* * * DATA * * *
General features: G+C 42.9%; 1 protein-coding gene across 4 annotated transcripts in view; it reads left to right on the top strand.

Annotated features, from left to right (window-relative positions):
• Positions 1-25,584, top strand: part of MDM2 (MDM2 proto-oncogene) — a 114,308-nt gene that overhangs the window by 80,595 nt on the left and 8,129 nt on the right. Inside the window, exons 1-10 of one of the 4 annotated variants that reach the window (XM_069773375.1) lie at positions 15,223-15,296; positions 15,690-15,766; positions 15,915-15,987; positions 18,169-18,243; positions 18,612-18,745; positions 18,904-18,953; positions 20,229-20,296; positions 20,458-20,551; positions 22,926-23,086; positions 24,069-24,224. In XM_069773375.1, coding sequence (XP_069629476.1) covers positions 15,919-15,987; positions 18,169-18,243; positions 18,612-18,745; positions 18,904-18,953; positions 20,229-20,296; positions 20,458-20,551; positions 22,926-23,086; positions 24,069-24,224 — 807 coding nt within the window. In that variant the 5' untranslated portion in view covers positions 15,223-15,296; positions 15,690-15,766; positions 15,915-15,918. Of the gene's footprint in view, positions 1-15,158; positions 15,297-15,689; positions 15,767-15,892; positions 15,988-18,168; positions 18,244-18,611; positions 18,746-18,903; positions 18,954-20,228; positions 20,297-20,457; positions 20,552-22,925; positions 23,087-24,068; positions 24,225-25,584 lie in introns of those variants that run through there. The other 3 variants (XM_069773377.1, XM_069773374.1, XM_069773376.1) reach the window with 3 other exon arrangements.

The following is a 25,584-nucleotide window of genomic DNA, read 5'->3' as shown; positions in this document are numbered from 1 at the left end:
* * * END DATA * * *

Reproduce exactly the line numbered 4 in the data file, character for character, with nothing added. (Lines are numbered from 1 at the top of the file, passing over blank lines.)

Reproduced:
The following is a 25,584-nucleotide window of genomic DNA, read 5'->3' as shown; positions in this document are numbered from 1 at the left end: